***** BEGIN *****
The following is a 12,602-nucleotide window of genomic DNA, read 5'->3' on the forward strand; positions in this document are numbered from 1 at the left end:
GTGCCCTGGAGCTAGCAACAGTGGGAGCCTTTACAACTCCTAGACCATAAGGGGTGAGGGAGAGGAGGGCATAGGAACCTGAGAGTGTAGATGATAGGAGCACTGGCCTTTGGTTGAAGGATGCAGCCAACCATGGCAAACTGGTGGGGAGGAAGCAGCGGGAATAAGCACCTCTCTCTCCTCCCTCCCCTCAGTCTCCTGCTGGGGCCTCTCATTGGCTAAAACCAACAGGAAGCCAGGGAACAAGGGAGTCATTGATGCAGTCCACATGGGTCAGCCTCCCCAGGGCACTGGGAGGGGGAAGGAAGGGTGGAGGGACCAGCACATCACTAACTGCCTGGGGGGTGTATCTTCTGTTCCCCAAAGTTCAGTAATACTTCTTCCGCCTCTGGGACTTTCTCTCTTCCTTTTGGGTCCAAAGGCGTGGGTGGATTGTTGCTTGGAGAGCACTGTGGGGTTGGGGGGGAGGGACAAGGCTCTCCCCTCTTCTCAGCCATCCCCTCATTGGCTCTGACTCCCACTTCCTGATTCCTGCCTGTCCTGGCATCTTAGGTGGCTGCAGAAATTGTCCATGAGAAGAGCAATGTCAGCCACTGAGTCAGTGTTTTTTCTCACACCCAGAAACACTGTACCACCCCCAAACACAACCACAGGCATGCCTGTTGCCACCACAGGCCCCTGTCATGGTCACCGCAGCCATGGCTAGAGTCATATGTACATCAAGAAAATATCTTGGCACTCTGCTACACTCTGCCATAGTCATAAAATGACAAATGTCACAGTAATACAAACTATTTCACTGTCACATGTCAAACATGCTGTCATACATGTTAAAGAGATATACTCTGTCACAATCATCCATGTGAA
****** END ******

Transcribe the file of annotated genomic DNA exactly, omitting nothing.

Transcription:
The following is a 12,602-nucleotide window of genomic DNA, read 5'->3' on the forward strand; positions in this document are numbered from 1 at the left end:
GTGCCCTGGAGCTAGCAACAGTGGGAGCCTTTACAACTCCTAGACCATAAGGGGTGAGGGAGAGGAGGGCATAGGAACCTGAGAGTGTAGATGATAGGAGCACTGGCCTTTGGTTGAAGGATGCAGCCAACCATGGCAAACTGGTGGGGAGGAAGCAGCGGGAATAAGCACCTCTCTCTCCTCCCTCCCCTCAGTCTCCTGCTGGGGCCTCTCATTGGCTAAAACCAACAGGAAGCCAGGGAACAAGGGAGTCATTGATGCAGTCCACATGGGTCAGCCTCCCCAGGGCACTGGGAGGGGGAAGGAAGGGTGGAGGGACCAGCACATCACTAACTGCCTGGGGGGTGTATCTTCTGTTCCCCAAAGTTCAGTAATACTTCTTCCGCCTCTGGGACTTTCTCTCTTCCTTTTGGGTCCAAAGGCGTGGGTGGATTGTTGCTTGGAGAGCACTGTGGGGTTGGGGGGGAGGGACAAGGCTCTCCCCTCTTCTCAGCCATCCCCTCATTGGCTCTGACTCCCACTTCCTGATTCCTGCCTGTCCTGGCATCTTAGGTGGCTGCAGAAATTGTCCATGAGAAGAGCAATGTCAGCCACTGAGTCAGTGTTTTTTCTCACACCCAGAAACACTGTACCACCCCCAAACACAACCACAGGCATGCCTGTTGCCACCACAGGCCCCTGTCATGGTCACCGCAGCCATGGCTAGAGTCATATGTACATCAAGAAAATATCTTGGCACTCTGCTACACTCTGCCATAGTCATAAAATGACAAATGTCACAGTAATACAAACTATTTCACTGTCACATGTCAAACATGCTGTCATACATGTTAAAGAGATATACTCTGTCACAATCATCCATGTGAA